In operation, the crystal oscillator 12 provides a signal having a substantially predetermined frequency (e.g. 27 MHz) into the input block 14, which in turn provides a reference signal having a frequency of fOSC/M to the first input 15 of the PFD 18. The second input 17 of the PFD 18 is provided by the fractional-N divider block 24. In turn the PFD 18 transmits an error signal to the loop filter 20, representing the difference between the frequency of the reference signal and the frequency of the signal provided by the fractional-N divider block 24. This signal is then transmitted to the loop filter 20, which causes the charge pump element (not shown) of the loop filter 20 to adjust the amount of current that is converted into a voltage, in proportion to the magnitude of the signal provided by the PFD 18, before transmitting the adjusted voltage to the VCO 22. The output of the VCO 22 is provided as an input to both the output block 19 and the fractional-N divider block 24. The output block 19 provides the output (clock_1) signal of the oscillator block 30.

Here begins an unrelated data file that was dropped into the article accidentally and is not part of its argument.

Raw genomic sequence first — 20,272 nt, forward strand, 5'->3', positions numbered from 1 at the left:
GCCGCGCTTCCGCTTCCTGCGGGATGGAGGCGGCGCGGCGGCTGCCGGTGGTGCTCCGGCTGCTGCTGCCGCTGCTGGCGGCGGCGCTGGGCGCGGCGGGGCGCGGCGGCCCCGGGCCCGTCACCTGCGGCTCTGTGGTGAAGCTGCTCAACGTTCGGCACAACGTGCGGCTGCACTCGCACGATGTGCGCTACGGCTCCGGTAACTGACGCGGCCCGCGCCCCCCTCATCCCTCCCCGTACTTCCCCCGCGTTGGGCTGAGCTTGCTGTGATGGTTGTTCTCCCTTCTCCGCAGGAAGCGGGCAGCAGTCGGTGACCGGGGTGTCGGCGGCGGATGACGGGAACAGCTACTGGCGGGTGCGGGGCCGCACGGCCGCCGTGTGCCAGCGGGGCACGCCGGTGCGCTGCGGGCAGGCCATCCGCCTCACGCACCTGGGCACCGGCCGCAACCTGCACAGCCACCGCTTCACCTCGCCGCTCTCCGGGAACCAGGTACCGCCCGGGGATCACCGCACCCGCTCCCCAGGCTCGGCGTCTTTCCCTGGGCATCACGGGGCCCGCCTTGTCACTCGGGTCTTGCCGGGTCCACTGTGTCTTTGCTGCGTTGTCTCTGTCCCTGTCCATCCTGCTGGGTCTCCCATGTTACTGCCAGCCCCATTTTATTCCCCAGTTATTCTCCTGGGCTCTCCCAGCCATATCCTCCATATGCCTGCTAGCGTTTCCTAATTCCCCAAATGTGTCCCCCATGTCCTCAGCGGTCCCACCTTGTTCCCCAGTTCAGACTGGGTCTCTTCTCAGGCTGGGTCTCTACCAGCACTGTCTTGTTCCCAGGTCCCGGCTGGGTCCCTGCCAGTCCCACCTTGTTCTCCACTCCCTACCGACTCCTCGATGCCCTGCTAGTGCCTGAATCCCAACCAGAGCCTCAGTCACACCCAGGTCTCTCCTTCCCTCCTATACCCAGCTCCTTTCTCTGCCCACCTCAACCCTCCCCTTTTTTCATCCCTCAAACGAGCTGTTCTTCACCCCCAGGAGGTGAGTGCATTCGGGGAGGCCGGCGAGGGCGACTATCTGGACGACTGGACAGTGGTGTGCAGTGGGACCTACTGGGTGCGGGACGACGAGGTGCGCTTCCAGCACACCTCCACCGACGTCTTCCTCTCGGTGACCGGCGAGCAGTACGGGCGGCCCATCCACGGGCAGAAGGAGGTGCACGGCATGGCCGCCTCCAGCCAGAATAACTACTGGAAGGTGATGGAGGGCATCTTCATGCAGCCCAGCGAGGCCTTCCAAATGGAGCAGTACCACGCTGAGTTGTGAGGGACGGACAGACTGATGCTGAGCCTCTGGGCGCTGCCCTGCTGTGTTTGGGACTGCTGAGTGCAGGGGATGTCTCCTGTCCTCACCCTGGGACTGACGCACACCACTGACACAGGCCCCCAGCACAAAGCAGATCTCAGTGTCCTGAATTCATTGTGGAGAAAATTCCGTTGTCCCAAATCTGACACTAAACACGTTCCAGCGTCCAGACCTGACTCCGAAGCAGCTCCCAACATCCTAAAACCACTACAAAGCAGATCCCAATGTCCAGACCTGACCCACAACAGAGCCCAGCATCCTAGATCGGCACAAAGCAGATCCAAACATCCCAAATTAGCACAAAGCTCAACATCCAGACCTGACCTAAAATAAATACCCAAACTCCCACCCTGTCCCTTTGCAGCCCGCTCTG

A drawback associated with the synthesizer circuit 10 is that spurious noise or other unwanted signal modulation is caused by the fractional-N divider block 24 due to the periodic switching of N. Thus, spurious signal variations may still be generated and propagate throughout the PLL 16, resulting in erroneous VCO 22 output. This erroneous output will then be provided by the oscillator block 30 to the device(s) that are controlled by the output thereof, resulting in the system in which the oscillator block 30 is incorporated operating incorrectly.